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McGill University
Management Core
MGCR 382
John Saba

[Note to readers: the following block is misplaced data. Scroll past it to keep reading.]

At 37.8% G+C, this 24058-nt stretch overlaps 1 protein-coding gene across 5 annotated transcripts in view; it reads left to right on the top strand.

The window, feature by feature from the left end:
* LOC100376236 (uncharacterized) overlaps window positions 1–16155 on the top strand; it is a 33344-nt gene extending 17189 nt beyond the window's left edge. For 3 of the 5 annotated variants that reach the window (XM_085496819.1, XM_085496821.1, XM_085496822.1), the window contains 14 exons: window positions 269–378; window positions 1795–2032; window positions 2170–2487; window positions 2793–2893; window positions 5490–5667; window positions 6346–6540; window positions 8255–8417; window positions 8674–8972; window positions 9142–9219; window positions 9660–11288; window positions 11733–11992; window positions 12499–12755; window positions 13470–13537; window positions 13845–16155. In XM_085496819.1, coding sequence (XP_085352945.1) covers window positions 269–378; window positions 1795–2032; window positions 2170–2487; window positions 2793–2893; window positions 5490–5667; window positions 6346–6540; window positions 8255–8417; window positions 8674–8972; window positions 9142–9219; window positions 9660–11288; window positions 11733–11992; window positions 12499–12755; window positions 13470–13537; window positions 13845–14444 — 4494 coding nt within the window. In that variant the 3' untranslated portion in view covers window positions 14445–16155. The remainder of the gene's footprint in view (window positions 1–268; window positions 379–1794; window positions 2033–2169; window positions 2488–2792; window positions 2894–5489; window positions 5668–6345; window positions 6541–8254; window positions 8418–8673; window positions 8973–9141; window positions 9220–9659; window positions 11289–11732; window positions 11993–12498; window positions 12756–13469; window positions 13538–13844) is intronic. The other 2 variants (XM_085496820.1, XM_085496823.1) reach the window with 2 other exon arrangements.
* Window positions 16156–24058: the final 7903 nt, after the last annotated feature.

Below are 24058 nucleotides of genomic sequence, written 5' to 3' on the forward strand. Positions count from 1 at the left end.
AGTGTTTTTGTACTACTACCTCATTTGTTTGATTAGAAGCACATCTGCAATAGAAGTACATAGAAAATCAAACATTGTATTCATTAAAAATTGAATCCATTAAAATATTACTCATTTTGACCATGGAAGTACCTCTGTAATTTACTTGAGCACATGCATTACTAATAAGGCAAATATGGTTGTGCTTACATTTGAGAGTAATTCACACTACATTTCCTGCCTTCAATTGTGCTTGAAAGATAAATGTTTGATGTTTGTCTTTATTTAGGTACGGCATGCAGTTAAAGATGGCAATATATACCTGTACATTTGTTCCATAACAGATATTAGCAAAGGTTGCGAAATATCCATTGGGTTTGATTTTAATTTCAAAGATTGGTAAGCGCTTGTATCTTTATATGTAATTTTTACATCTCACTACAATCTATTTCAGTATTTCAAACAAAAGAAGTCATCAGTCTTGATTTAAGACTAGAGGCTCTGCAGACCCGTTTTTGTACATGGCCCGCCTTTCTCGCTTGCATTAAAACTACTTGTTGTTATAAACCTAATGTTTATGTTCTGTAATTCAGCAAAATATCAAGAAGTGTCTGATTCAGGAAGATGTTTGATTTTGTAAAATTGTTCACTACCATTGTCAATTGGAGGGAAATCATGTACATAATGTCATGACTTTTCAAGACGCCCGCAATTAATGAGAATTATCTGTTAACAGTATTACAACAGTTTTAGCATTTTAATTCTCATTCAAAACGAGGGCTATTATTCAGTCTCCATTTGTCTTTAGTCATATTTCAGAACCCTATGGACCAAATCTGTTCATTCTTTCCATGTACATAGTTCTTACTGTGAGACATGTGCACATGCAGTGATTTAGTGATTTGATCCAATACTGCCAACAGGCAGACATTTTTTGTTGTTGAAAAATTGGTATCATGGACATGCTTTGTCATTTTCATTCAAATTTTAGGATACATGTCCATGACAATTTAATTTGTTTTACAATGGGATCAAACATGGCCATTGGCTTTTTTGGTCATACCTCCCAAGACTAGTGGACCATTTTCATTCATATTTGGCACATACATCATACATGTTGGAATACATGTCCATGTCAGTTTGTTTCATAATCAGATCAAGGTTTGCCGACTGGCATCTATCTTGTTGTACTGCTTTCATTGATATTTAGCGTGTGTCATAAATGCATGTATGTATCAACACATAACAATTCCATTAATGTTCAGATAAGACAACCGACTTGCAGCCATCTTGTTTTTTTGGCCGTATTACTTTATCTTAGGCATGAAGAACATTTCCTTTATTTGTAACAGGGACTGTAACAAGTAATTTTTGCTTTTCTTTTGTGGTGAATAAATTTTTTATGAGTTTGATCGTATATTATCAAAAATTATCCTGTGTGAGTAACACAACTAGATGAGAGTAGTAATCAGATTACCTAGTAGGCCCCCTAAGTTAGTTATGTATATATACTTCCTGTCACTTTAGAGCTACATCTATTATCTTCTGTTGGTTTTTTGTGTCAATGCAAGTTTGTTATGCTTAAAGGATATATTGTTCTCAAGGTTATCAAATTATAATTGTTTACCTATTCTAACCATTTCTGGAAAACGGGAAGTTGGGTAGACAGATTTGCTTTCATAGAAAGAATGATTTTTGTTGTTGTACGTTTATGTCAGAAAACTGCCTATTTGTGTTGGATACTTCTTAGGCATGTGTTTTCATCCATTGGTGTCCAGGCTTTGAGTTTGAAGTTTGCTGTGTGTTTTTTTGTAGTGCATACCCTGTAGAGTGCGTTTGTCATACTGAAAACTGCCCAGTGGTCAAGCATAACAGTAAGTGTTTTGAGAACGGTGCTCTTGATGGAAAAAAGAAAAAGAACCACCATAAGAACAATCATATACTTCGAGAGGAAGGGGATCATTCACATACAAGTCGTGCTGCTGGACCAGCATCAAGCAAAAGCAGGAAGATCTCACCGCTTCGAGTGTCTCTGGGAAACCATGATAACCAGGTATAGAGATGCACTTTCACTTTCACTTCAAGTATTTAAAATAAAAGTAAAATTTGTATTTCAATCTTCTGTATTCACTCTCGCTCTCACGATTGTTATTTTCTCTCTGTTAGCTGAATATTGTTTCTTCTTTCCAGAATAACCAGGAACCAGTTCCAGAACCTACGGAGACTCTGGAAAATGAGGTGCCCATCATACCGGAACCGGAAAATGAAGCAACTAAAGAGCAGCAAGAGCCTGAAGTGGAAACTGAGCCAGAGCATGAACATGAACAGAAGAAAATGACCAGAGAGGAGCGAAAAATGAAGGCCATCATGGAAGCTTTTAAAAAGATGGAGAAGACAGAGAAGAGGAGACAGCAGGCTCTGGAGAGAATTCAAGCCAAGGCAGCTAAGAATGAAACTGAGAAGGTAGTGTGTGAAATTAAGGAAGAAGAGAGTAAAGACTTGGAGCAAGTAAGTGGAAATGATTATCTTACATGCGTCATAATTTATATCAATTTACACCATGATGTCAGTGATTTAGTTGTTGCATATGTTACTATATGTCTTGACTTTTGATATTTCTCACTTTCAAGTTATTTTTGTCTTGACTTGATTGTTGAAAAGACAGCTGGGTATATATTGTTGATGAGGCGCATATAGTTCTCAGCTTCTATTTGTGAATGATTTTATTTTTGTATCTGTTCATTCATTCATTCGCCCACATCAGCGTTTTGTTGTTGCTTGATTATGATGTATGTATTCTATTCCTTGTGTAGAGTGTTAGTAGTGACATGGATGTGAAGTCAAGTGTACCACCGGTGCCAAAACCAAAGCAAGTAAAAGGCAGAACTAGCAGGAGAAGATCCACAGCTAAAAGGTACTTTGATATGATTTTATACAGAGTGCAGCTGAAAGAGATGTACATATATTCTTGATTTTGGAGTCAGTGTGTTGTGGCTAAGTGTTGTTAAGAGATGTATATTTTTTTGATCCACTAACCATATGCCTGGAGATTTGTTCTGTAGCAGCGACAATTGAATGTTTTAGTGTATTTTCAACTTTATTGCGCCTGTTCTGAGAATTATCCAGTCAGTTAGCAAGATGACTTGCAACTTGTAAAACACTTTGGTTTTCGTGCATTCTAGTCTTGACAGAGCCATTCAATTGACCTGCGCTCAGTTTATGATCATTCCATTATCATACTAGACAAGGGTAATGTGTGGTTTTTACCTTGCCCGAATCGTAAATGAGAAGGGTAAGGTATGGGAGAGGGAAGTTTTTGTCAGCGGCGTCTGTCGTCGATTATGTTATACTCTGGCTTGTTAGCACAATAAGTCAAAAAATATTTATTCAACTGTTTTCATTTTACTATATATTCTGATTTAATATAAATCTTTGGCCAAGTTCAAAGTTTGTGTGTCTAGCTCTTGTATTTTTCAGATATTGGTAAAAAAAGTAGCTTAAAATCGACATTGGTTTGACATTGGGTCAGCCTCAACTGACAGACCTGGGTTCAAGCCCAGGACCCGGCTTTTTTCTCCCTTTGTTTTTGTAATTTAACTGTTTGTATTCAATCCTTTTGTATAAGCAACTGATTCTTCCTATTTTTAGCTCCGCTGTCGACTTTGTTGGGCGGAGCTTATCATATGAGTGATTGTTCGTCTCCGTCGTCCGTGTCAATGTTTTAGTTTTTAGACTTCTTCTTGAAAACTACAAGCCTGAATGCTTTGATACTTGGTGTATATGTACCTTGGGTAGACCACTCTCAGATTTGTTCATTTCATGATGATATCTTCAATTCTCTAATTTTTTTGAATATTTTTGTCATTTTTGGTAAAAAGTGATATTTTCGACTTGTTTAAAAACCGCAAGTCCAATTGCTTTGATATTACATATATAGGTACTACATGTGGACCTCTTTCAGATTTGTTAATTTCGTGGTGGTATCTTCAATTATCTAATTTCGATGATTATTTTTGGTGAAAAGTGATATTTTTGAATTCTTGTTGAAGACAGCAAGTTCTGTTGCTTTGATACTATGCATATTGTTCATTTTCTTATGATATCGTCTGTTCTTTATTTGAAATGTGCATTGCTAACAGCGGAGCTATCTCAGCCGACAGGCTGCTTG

UK Power at national not supranational level 17/27 of EU are members of Eurozone In 2002, 12 of EU opted into Euro. Portugal, Ireland, Italy, Greece, Spain, luxemborg, finland, france, belgum, Netherlands, Austria, Germany, + 5 who joined later. Newest EU members:  Part of former soviet: Estonia, Latvia, Lithuania.  Allied with former Soviet politically & economically-> Bulgaria, Czech, Slovakia, hungary, Poland, Romania, Slovenia Regional trading system established by former soviet union broke down in early 1990s. Effects (on former soviet satellite states): 1. They had to restructure economic, polkitical, & legal systems from centrally planned communist systems to decentralized mixed systems. Czech, Estonia, Slovenia are furthest along in this process, already achieving high- income status 2. Blah blah 3. Ablhalbh Objective 5 Eastern Europe (former soviet): constituent republics of former soviet including RUSSIA, Estonia, Latvia, Lithuania, Armenia, Armenia, Belarus, Georgia Commonwealth of independent states 1991: economic & political reforms caused USSR to collapse, its 15 soviet republics declared independence as newly indep. States (NIS) 1992: 12 of NIS formed commonwealth of indep states (CIS), a forum to discuss issues of mutual concern Russia is most important of CIS countries. World’s largest land mass. 6 largest population. Is BOTH a transitional & emerging economy. Moved with difficulty from centrally-planned & globally-isolated economy to MIXED & globally-integrated economy. nd World’s 2 largest oil producer & exporter, benefited from increased prices of oil & other raw materials. Since 2000, GDP growth ~ 5.9% th Positive effects: by end 2012, Russia had accumulated $537.6b in foreign currency reserves, 4 largest after china, japan & Saudi Arabia. Real disposable incomes have doubled & middle class has emerged  Privatization of most industry in 1990 due to economic reforms  Exceptions: energy & defense-related sectors  Rapid privatization process turn over major state-owned to politically connected “oligarchs” & left equity ownership highly concentrated Limitations of Russia market …. Blah blah  Russian industry is divided into 2 main sector nd rd o Globally-competitive commodity producers (2 largest exporter of oil & natural glas, 3 largest exporter of steel & primary aluminium) o Less competitive heavy industries…..?  Index of economic freedom -> mostly not free, below other major European economies  Long-term challenges: o Shrinking workforce o High level of corruption o Poor infrastructure in need of large capital investment Read central Europe & central asia at home Central Asia Kazakhstan, Uzbekistan, Tajikistan, Turkmenistan, Kyrgyzstan were part of Soviet. Mainly muslims, languages share Turkic/Persian roots. All suffer from lack of arable land, vast mountains & deserts. Poor per capital income, only has extensive fossil fuel reserves. Objective 6: examine asia as a major mkt place & biz centre in world economy ASIA st nd th Home to more than half the world’s population (china, india, Indonesia 1 , 2 , 4 ) Produces about 25% of world’s GDP, but rapidoy Source of both high&low-quality products and skilled & unskilled labour Is both a major recipient of FDI & major supplier of investment to non=Asian cou Successful Asian firms provide to European & NA firms to improve ther ops East asiah7/200 Japan: 1945s to 1980s: Overview post-world war II period: economy. Top trading partner: China (both import & exports)  Japan developed a tech-advanced economy based on 1. Gov-industry coop 2. advanced tech 3. Small defence expenditure 4. Blah blah 5.  Key exports 1. Motor vehicles 2. Semi-conductors 3. Office machinery 4. Consumer electronics Japan’s public debt is 13.64 tril, 2 only to US’s 16.4 til Mostly free in index of economic freedom, below canada & US, higher than Germany Positives: Japan excels in many of WEF’s rankings, but particularly in the measure of biz sophisticatication e.g. japan leads coz of its superior production capabilities & ability to control international distribution Problems: same as other developed countries (declining GDP growth due to its political & economic systems have not been able to adjust quickly enough to changes in world economy (such as growth of e-biz & emerging markets))  2 key characteristics (both features are now eroding under pressures of global competition & domestic demographic change) 1. Keiretsu  Keiretsus Have controlled Japanese industries since WWII making it difficult for foreign firms to penetrate japan’s markets BUT in the 21 century, they are gradually losing their grip  A keiretsu is a large family of interrelated firms with interlocking shareholdings & biz relationships. Each firm takes a small ownership position in each other the other companies. Members develop strong ties as manufacturers, suppliers, buyers, & distributors for one another. Most keiretsu are centred around a bank (for financing needs) & a trading company  2 types of keiretsu i. Vertically integrated (in same industry): these link suppliers, manufacturers & distributors of one industry. They vertically connect within a firm from raw material & component sourcing to assembly, marketing, distribution etc. e.g. Toyota (also Honda) in auto industry ii. Horizontally integrated among firms in diff industries (with interlocking ownership & biz relationships) e.g. sony & Toshiba, sony pictures & sony music, mitsui real estate & mitsui mutual life, sumitomo, Mitsubishi,  Mitsubishi – oil, electric, motors, chemical, heavy industries, etc  Keiretsus rely on SOGO SHOSHA i. Unique to japan as export trading companies that facilitate exports of keiretsu members in international markets, also act as investment banks e.g. 6 largest (Mitsubishi corp, mitsui & co, ITOCHU, Sumitomo corp, Toyota,) these Japanese trading companies service as intermediaries for 50% of ii. Functions/tasks include:  Minimizing risks involved in transactions through its ability to distribute risk  Reducing transaction costs through its ability to take advantage of EOS  Making efficient use of capital  SPECIFICALLY, sometimes supply large volumes of raw materials & goods from large manufacturers/wholesalers to smaller distributors & retailers  Other times, they act as international sales force for medium & small sized firms who do not have the ability to market & maintain distribution channels overseas iii. Compare canada & US, where “trading companies have had relatively negligible impact on volume of export activity. One deterrent is pref of US firms to pursue international expansion independently of other firms. 2. The guarantee of lifetime employment for most of urban labour force Trade issues  Been internationally criticized for employing both unfair trading practices to market its exports & numerous non-tariff barriers to restrict imports to its domestic markets Demographis: ageing population Compare developed, developing, emerging marketing economies (see textbook exhibit for comparison, see exhibit for TRADE CONDITIONS in 3 categories) 1. Developed (35 countries) a. Evolved from manufacturing -> service-based economies b. High GDP per capita, 14% of world’s pop, but 55+% of world’s GDP *PPP+, including 75% of world trade in services c. Market or mixed economies with developed commercial infrastructure d. E.g. richest countries such as USA, canada, japan, western part of EU 2. Developing (120 countries) a. 25% of world’s pop (1.7+ b people) b. Only produce 4% of world’s GDP *PPP+ c. Lowest GDP & income per capita (17% live on less than $1/day, 40% live on